- Slides: 13
MAGIC, WITCHCRAFT, & RELIGION
What are witchcraft, magic, and religion? l This page is for those who seek truth about the book series Harry Potter. Many think it is just harmless fantasy. True it is fantasy, but it is laced with witchcraft and demonology as are most books like it. Many say it gets children reading books who never would do so. I give you this tid-bit to ponder on. If your child did not like to take medicine and you had a chocolate drink with the medicine, plus arsenic in it, would you give it to them? You would if you did not know it was in there and what arsenic was. It is the same scenario with fantasy especially when it is laced with the poison of witchcraft. l http: //www. exposingsatanism. org/harrypotter. htm
Defining Our Terms & Asking Questions is a Place to Start! 1. 2. 3. 4. 5. What is the difference between religion and spirituality? What is the difference between Fundamentalisms and more commonly practiced versions of organized religions? What is magic? Who practices it? What is witchcraft? Who practices it? Is Harry Potter evil? Why or why not?
ANTHROPOLOGY OF RELIGION THEMES Difference Rationality Community Modernity Symbolism Meaning Relativism Mimesis Projection Mediation Order Hierarchy Conflict Alienation Love Well-being Dignity Aesthetics Creativity Playfulness Power Reproduction Fertility Maturation Death Tedium Excitement Motivation Suffering Redemption
CO-EXISTENCE OF SEEMINGLY OPPOSITE PROCESSES/ PHENOMENA: l Subjection and Freedom Worldliness and Asceticism l Morality and Desire l Imagination and Embodiment Inwardness and Outwardness Origins and Ends Order and Chaos Structure and Practice Cosmos and History l l l
4 ARGUMENTS IN ANTHROPOLOGY OF RELIGION 1. Religious worlds are real, vivid, and significant to those who construct and live in them. 2. It is important to describe & analyze those realities for others, grasping their sensory richness, philosophic depth, emotional range, and moral complexity.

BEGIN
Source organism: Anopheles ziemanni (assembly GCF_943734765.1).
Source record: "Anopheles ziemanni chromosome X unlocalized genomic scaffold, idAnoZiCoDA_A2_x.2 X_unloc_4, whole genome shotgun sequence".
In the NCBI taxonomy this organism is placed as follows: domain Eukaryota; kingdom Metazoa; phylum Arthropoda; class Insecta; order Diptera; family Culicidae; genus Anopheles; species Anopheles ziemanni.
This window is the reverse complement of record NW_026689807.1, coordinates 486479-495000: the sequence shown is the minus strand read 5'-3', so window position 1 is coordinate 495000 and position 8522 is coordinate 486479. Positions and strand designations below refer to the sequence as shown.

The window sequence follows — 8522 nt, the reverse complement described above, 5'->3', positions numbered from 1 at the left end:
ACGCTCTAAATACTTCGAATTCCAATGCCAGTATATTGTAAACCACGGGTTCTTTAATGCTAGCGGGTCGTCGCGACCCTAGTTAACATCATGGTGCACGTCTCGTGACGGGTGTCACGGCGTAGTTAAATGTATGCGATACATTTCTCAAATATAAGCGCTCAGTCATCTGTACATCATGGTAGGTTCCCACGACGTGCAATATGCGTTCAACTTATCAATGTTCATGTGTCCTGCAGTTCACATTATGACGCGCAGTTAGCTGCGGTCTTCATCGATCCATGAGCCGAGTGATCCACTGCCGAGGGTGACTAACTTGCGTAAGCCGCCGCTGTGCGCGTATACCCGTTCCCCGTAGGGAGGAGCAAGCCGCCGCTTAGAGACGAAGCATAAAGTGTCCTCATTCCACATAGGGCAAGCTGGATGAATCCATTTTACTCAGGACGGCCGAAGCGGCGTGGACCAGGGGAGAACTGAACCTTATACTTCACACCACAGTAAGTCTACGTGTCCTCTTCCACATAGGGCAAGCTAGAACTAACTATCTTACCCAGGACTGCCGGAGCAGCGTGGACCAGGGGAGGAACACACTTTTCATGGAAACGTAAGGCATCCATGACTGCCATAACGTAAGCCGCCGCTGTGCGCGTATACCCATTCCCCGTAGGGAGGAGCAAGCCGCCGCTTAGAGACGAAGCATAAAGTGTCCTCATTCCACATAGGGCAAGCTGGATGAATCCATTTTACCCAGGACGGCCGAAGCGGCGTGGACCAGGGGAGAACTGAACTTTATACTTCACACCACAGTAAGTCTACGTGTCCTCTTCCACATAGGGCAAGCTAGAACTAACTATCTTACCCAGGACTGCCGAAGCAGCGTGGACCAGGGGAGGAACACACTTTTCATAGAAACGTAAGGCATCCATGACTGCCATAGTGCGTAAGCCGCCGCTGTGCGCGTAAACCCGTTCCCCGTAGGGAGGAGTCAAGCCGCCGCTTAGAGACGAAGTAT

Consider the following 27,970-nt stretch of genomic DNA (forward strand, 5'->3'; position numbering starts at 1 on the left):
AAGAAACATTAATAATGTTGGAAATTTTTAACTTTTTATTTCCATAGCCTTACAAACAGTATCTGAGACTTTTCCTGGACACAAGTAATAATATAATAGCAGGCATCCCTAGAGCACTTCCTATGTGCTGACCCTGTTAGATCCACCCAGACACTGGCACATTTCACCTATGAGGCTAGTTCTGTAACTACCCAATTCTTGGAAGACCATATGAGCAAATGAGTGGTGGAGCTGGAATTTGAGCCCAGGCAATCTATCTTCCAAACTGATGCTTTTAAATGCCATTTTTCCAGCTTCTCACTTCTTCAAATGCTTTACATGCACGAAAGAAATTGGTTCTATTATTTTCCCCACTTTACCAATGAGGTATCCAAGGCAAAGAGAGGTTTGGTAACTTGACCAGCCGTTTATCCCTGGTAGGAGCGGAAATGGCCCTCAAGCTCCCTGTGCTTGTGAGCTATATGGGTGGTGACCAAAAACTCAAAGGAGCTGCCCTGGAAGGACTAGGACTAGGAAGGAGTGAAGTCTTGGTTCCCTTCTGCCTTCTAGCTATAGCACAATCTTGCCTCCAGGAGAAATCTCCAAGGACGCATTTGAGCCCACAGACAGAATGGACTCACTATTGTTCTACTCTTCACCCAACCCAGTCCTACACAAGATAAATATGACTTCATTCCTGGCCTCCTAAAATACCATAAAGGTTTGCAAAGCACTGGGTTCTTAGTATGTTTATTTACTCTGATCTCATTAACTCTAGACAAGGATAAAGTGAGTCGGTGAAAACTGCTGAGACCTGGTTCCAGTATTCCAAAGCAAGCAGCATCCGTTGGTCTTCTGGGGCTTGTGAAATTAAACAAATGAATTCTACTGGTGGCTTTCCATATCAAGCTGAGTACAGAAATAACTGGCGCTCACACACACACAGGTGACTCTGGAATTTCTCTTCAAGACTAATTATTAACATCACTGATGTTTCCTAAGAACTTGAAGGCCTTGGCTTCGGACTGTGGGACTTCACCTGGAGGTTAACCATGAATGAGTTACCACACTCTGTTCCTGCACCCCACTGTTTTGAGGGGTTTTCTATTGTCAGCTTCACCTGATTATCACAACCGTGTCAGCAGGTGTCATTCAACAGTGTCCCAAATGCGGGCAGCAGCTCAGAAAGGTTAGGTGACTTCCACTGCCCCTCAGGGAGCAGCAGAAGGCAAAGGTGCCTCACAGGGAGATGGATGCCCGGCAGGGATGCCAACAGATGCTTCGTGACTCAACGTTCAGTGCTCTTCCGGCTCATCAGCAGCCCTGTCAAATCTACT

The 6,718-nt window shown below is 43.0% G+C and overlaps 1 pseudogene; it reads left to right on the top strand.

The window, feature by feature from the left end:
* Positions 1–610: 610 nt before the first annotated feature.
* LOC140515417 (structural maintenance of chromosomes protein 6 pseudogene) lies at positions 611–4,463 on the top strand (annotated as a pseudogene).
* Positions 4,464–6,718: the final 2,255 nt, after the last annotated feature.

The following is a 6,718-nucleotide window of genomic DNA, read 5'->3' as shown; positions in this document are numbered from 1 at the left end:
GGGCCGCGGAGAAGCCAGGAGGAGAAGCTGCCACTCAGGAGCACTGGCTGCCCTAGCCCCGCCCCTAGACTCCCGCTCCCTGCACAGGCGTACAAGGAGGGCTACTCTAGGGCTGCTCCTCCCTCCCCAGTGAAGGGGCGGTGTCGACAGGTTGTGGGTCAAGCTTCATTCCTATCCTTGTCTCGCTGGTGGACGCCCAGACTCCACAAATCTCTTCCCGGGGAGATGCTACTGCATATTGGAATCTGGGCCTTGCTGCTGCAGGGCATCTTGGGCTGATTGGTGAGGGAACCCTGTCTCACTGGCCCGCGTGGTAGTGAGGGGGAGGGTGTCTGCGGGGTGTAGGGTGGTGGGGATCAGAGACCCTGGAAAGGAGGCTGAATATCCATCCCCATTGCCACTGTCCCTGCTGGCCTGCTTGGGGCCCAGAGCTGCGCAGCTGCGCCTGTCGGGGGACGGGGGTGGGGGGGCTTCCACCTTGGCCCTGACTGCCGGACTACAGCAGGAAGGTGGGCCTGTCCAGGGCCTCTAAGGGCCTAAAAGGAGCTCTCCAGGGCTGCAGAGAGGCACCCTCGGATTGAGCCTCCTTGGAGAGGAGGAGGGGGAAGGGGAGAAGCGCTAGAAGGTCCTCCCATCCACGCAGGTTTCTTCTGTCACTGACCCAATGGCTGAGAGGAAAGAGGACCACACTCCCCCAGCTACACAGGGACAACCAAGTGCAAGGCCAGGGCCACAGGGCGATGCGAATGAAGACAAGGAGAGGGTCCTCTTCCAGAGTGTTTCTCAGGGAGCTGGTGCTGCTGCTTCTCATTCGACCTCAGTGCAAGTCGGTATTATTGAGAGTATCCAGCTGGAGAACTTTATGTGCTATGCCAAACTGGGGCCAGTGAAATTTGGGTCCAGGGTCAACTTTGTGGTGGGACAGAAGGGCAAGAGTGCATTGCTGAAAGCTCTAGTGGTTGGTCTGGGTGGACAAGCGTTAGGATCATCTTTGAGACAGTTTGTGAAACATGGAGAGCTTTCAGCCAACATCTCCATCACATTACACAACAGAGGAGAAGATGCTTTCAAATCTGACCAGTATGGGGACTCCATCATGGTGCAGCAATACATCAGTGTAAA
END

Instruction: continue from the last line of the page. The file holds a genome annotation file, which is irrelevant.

ARGUMENTS IN ANTHROPOLOGY OF RELIGION 3. The power of “religious” worlds (their variety and competition). Such worlds affect how people act, ask questions, and think. 4. Religious practices are embedded in-- or complicit with--society, regimes of power, historical struggles, and modes of production.
19 TH CENTURY THINKING ABOUT RELIGION Edward Tylor, Primitive Culture, 1871 l American anthropologist l “The Belief in Spiritual Beings” l Rationalism and creativity of all humans l Evolutionary anthropology
19 TH CENTURY THINKING ABOUT RELIGION Emile Durkheim, The Elementary Forms of Religious Life, 1912 l French sociologist l Connection of the moral and religious l Religion is a natural expression of society, reflecting on its own transcendent power l Religion provides social cohesion, glue of mechanical solidarity l All religions can be understood as true once it is seen that they represent society: “Social Facts” l Seeing things “religious” in practical or secular western society l Structural-functionalist, does not address historical change
19 TH CENTURY THINKING ABOUT RELIGION Max Weber, The Protestant Ethic and the Spirit of Capitalism, 1904 l German sociologist l Role of religion in formation of “Secular modernity” l Protestantism and capitalism
SHIFTS IN THE 20 TH CENTURY l While 19 th c. thinkers saw members of small-scale societies mired in “superstition, ” “ignorance, ” “bliss” or “folly, ” anthropologists realized that this reproduced an evolutionary model of western intellectual superiority, SO… l Rather than compare nonwestern systems with western science, anthropologists sought to understand “religion” on a society’s terms (relativism).
SHIFTS IN THE 20 TH CENTURY l Compare western religious practices with nonwestern ones l MAJOR SHIFT—from explaining the irrational & exotic religious practices of Others to trying to understand the nature of religious practice anywhere.
l How is religion a part of everyday social life, social structures, and hierarchical relations of power? l How is religion—rather than “faith” or “meaning”—practice and power?